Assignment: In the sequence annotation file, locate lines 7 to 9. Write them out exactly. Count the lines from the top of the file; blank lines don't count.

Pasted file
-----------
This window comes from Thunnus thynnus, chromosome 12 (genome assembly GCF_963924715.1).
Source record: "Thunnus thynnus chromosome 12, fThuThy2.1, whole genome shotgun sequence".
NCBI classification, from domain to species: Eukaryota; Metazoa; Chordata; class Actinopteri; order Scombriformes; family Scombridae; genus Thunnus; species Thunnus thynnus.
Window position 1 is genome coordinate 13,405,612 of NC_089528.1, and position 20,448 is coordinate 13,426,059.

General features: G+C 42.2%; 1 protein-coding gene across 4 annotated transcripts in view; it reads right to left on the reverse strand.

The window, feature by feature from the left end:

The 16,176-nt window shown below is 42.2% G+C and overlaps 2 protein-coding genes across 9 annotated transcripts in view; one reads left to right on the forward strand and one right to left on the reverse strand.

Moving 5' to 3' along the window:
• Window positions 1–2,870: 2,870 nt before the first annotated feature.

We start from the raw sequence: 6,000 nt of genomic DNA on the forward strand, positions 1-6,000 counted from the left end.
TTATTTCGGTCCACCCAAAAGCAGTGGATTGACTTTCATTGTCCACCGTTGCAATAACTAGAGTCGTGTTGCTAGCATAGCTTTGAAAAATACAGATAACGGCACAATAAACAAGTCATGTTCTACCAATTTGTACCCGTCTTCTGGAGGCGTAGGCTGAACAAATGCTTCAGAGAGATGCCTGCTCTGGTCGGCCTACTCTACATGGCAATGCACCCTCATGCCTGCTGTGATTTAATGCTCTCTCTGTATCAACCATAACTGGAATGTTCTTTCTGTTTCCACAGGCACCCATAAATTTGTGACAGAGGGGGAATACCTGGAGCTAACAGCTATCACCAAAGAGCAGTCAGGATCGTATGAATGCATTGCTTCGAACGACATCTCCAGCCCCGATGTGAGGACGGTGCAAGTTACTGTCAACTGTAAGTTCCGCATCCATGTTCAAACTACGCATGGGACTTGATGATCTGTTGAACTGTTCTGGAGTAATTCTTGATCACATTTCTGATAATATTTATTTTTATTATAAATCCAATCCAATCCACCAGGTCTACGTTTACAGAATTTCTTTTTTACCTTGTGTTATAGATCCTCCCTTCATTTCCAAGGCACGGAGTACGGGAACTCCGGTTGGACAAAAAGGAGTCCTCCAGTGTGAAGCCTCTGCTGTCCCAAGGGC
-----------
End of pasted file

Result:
The 16,176-nt window shown below is 42.2% G+C and overlaps 2 protein-coding genes across 9 annotated transcripts in view; one reads left to right on the forward strand and one right to left on the reverse strand.

Moving 5' to 3' along the window:
• Window positions 1–2,870: 2,870 nt before the first annotated feature.